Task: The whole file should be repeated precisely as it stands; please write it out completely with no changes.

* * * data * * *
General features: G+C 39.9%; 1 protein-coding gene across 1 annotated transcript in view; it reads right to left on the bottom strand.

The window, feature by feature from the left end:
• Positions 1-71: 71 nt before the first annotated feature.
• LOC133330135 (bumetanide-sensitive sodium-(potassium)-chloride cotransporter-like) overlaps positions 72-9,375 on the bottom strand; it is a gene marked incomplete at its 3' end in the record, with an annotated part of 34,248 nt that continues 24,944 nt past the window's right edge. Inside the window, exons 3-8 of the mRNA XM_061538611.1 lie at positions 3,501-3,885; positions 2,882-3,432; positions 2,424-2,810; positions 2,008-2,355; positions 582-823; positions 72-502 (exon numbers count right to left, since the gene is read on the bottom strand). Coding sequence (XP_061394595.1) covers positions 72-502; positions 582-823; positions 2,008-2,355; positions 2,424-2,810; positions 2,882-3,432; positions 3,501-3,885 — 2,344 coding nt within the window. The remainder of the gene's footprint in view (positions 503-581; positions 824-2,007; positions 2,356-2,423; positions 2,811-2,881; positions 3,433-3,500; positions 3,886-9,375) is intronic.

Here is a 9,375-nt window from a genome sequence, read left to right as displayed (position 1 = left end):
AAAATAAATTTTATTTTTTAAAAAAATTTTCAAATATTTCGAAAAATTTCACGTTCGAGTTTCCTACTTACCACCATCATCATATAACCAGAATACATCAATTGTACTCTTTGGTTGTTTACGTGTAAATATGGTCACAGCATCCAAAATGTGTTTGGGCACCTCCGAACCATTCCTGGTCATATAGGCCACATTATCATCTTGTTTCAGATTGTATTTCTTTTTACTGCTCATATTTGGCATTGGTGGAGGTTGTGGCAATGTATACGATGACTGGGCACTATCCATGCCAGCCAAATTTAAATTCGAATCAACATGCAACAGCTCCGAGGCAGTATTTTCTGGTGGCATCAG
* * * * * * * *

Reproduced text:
General features: G+C 39.9%; 1 protein-coding gene across 1 annotated transcript in view; it reads right to left on the bottom strand.

The window, feature by feature from the left end:
• Positions 1-71: 71 nt before the first annotated feature.
• LOC133330135 (bumetanide-sensitive sodium-(potassium)-chloride cotransporter-like) overlaps positions 72-9,375 on the bottom strand; it is a gene marked incomplete at its 3' end in the record, with an annotated part of 34,248 nt that continues 24,944 nt past the window's right edge. Inside the window, exons 3-8 of the mRNA XM_061538611.1 lie at positions 3,501-3,885; positions 2,882-3,432; positions 2,424-2,810; positions 2,008-2,355; positions 582-823; positions 72-502 (exon numbers count right to left, since the gene is read on the bottom strand). Coding sequence (XP_061394595.1) covers positions 72-502; positions 582-823; positions 2,008-2,355; positions 2,424-2,810; positions 2,882-3,432; positions 3,501-3,885 — 2,344 coding nt within the window. The remainder of the gene's footprint in view (positions 503-581; positions 824-2,007; positions 2,356-2,423; positions 2,811-2,881; positions 3,433-3,500; positions 3,886-9,375) is intronic.

Here is a 9,375-nt window from a genome sequence, read left to right as displayed (position 1 = left end):
AAAATAAATTTTATTTTTTAAAAAAATTTTCAAATATTTCGAAAAATTTCACGTTCGAGTTTCCTACTTACCACCATCATCATATAACCAGAATACATCAATTGTACTCTTTGGTTGTTTACGTGTAAATATGGTCACAGCATCCAAAATGTGTTTGGGCACCTCCGAACCATTCCTGGTCATATAGGCCACATTATCATCTTGTTTCAGATTGTATTTCTTTTTACTGCTCATATTTGGCATTGGTGGAGGTTGTGGCAATGTATACGATGACTGGGCACTATCCATGCCAGCCAAATTTAAATTCGAATCAACATGCAACAGCTCCGAGGCAGTATTTTCTGGTGGCATCAG